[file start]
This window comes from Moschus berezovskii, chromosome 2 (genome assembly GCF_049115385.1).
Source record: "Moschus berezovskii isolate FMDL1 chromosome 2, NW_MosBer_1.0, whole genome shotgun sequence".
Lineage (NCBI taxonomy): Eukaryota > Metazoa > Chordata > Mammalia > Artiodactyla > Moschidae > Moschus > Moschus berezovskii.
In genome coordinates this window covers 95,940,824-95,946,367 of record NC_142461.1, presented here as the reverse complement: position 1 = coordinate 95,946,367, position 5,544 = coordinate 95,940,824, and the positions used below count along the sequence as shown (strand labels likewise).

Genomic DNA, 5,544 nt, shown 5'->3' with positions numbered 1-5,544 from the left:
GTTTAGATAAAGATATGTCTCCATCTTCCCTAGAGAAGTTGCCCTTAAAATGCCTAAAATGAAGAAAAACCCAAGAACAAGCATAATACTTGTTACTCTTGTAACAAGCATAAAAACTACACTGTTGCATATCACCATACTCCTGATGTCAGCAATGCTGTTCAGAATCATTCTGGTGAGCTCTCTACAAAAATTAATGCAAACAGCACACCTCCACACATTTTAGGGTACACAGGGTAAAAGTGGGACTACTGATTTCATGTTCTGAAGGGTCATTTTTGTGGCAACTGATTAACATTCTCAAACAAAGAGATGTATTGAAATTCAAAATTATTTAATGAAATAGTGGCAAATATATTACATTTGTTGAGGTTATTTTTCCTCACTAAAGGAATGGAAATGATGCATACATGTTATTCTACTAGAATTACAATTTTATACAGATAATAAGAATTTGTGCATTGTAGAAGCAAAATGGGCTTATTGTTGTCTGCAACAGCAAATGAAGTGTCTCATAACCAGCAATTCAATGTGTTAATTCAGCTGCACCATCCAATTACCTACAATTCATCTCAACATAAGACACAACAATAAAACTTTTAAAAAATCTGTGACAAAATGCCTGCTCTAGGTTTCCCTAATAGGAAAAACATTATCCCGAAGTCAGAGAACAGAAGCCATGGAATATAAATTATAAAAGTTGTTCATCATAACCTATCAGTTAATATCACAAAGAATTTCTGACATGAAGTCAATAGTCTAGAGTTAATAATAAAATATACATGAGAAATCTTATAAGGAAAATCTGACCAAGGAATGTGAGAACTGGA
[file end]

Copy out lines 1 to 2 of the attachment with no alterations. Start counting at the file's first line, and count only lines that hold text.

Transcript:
This window comes from Moschus berezovskii, chromosome 2 (genome assembly GCF_049115385.1).
Source record: "Moschus berezovskii isolate FMDL1 chromosome 2, NW_MosBer_1.0, whole genome shotgun sequence".